Appellant Melton brought an action against appellee seeking damages for injuries sustained by Melton on late Saturday afternoon, July 16, 1983, when he stepped onto a road and was struck by a truck owned by defendant and being driven by its employee, Clay. The complaint contained two counts, one predicated on respondeat superior and the other on negligent entrustment. After filing an answer and obtaining discovery, defendant moved for summary judgment.
An affidavit and deposition were filed in support of the motion. The affidavit was by defendant's president, who related that normally defendant permitted its employees to drive company owned vehicles to and from job sites and their homes but were instructed that company policy did not permit personal or weekend use of the vehicles. He also stated that employee Clay was given the use of a company vehicle to drive to job sites and to and from home but was specifically instructed not to use the vehicle for personal use or on weekends; that at the time plaintiff was struck by defendant's truck Clay was driving it for his personal use and without authorization.
Clay was deposed and testified that he repaired equipment used by defendant in its construction business; that he was given a truck by defendant to drive to and from the various job sites and his home; that the defendant paid for gasoline for the truck; that he was instructed by his supervisor that the truck was for business and not for personal use. Clay further related that he traveled over several counties in performing his duties (but never in Meriwether) and often stayed overnight; that he used the truck on weekends he was away on a job and kept the truck 24 hours a day; that on three previous weekends he had used the truck to go fishing. On the weekend in question Clay testified he planned to go fishing with his brother who lived at Manchester but arrived there too late and was returning from the unsuccessful venture via his sister's place when the plaintiff stepped in front of the truck and was struck by the outside mirror on the vehicle.
In opposition to the motion plaintiff relied solely on Clay's deposition. After a hearing, the trial court granted defendant's motion and this appeal followed.
1. There has been no argument or citation of authority by the plaintiff regarding negligent entrustment and this ground is deemed abandoned. Court of Appeals Rule 15 (c) (2).
2. If a servant steps aside from his master's business, for however short a time, to do an act entirely disconnected from it and injury results to another person because of such act, the master is not liable for that tort. Stafford v. Postal Telegraph &c. Co., 58 Ga. App. 213 (1) (198 SE 117) (1938)
. "In any case where recovery is sought on the doctrine of respondeat superior the true test of liability upon the master for the acts of the servant is not whether an act was done in disobedience of the instructions of the master but whether it was done in the prosecution and in the scope of the master's business. Evans v. Caldwell, 52 Ga. App. 475 (2) (184 SE 440)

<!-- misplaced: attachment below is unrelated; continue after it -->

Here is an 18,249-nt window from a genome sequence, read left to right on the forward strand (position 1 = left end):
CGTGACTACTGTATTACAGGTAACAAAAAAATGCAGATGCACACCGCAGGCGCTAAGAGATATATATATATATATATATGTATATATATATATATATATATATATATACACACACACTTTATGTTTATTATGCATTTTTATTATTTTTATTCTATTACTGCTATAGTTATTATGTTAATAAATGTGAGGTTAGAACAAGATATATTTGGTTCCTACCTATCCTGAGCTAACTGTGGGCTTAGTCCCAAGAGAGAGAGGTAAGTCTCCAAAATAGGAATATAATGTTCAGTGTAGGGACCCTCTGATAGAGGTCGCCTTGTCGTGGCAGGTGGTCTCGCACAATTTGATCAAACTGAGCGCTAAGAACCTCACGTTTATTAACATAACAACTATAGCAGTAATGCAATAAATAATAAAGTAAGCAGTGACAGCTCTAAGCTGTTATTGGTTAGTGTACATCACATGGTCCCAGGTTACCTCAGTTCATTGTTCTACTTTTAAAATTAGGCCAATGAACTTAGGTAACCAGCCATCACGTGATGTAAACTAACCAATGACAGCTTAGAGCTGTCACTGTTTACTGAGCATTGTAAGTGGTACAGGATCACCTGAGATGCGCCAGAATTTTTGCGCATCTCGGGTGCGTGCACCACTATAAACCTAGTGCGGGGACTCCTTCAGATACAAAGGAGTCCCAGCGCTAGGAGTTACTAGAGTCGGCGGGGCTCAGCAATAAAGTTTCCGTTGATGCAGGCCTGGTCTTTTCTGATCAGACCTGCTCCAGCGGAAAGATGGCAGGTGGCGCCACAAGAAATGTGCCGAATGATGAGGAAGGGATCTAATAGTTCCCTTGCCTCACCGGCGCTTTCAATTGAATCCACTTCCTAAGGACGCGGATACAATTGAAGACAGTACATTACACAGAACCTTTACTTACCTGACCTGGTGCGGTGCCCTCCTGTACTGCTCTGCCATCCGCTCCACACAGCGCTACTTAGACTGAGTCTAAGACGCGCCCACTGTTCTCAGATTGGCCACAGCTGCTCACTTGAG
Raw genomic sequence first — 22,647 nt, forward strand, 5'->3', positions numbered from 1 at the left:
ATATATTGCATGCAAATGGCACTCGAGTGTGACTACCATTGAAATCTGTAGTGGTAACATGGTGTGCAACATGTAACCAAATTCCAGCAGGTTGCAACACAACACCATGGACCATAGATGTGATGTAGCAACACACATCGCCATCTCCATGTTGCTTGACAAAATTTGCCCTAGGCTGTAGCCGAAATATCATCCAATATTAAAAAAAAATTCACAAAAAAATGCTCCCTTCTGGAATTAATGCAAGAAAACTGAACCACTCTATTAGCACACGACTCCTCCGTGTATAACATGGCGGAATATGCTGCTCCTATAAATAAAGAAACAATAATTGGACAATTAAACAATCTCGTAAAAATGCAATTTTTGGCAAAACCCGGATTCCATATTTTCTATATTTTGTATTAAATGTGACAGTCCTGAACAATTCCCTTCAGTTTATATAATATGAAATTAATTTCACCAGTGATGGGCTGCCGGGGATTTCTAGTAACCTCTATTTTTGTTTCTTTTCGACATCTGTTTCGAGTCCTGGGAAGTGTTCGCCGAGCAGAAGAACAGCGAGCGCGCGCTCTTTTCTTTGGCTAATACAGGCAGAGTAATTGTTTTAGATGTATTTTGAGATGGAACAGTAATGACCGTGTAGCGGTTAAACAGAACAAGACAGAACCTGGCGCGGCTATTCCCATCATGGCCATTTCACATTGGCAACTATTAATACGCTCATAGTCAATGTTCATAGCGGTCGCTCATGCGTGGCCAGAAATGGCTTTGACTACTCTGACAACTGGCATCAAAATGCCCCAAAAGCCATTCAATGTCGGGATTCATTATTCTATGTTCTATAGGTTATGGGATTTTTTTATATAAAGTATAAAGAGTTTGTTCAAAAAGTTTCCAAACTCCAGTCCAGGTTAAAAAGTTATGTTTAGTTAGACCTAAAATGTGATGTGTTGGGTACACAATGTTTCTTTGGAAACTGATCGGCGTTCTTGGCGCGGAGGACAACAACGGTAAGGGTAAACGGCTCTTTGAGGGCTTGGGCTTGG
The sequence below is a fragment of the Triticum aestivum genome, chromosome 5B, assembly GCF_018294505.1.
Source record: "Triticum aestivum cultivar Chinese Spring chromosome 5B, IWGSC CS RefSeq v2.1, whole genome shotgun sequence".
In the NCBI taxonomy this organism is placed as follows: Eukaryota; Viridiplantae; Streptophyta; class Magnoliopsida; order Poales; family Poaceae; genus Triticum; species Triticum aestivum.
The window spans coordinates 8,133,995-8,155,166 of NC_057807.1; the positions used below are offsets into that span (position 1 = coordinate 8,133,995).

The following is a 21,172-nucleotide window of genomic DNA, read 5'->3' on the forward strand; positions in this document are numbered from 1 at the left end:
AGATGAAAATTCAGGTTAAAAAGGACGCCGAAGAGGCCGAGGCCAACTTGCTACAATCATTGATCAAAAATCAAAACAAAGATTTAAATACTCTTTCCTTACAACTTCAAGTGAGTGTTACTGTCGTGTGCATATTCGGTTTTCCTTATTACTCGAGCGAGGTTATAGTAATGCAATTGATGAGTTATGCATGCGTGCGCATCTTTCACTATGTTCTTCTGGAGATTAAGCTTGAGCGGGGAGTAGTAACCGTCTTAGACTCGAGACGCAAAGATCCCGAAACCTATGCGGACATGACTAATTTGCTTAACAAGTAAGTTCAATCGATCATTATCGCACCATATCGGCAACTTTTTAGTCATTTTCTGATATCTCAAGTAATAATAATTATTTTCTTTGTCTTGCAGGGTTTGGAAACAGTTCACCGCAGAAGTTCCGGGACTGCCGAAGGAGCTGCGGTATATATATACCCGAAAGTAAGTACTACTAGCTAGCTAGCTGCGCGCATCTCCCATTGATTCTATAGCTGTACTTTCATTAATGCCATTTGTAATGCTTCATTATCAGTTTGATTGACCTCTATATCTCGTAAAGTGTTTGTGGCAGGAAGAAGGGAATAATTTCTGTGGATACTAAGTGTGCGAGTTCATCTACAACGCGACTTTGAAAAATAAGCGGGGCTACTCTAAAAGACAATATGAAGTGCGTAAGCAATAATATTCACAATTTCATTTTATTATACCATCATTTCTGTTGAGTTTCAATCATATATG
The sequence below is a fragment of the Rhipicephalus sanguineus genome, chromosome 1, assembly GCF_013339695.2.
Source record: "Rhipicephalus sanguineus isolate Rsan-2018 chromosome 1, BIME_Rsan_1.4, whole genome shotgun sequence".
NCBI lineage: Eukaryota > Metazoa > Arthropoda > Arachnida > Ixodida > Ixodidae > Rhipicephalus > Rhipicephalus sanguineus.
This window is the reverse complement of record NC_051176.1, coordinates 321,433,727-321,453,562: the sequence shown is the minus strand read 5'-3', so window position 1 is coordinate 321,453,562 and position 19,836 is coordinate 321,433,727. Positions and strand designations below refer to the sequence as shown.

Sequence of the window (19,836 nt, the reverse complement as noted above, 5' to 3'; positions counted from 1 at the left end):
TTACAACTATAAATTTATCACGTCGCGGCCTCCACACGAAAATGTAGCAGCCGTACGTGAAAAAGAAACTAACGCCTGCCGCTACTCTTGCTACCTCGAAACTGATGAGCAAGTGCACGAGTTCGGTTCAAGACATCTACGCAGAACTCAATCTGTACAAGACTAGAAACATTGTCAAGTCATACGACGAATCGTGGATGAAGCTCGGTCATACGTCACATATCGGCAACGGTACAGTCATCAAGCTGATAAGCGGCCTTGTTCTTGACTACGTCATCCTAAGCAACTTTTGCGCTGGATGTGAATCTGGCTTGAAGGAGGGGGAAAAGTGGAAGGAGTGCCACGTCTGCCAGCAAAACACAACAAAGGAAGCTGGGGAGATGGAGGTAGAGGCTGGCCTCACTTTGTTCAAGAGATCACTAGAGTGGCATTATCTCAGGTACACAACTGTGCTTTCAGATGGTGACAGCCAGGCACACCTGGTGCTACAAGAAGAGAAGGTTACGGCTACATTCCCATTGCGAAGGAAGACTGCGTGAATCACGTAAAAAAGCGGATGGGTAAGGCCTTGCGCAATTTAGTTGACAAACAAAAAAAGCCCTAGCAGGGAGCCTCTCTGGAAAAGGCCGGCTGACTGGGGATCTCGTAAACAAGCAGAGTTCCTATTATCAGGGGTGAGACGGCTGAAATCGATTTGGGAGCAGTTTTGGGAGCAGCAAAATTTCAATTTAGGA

. 'Under the test approved in Evans, if the act is within the class of service which the employee has the authority from the employer to perform, the employer is bound though the employee is forbidden to perform the particular act. If the act is not within the class of service, the employer is not bound.' Porter v. Jack's Cookie Co., 106 Ga. App. 497
, 502 (127 SE2d 313
)." Gann v. Mills, 124 Ga. App. 238
, 240 (183 SE2d 523
Where a vehicle owned by a person and driven by his employee is involved in a collision, a presumption arises that the employee was in the scope of his employment at the time and the employer has the burden to show otherwise. West Point Pepperell v. Knowles, 132 Ga. App. 253
, 255 (208 SE2d 17
) (1974). This presumption may be overcome by uncontradicted evidence. F. E. Fortenberry & Sons v. Malmberg, 97 Ga. App. 162
, 165 (102 SE2d 667
) (1958). The Supreme Court in Allen Kane's Major Dodge v. Barnes, 243 Ga. 776 (257 SE2d 186) (1979)
, reasoned that where plaintiff showed the vehicle was defendant's and the driver was defendant's employee the presumption would be overcome on motion for summary judgment by "[u]ncontradicted testimony of the defendant and/or the employee that the employee was not acting within the scope of his employment." Id. at 778. What then must plaintiff introduce to obtain a denial of the motion? "Some other fact which indicates the employee was acting within the scope of his employment" is the Supreme Court's answer. The court noted that where such evidence is circumstantial, and not direct, it must be more than a mere inconclusive inference but must be evidence sufficient to sustain a verdict and clearly inconsistent with defendant's evidence.
It was not error to grant judgment to the defendant.
S. Renee Huskey, Samuel P. Pierce, Jr., for appellee.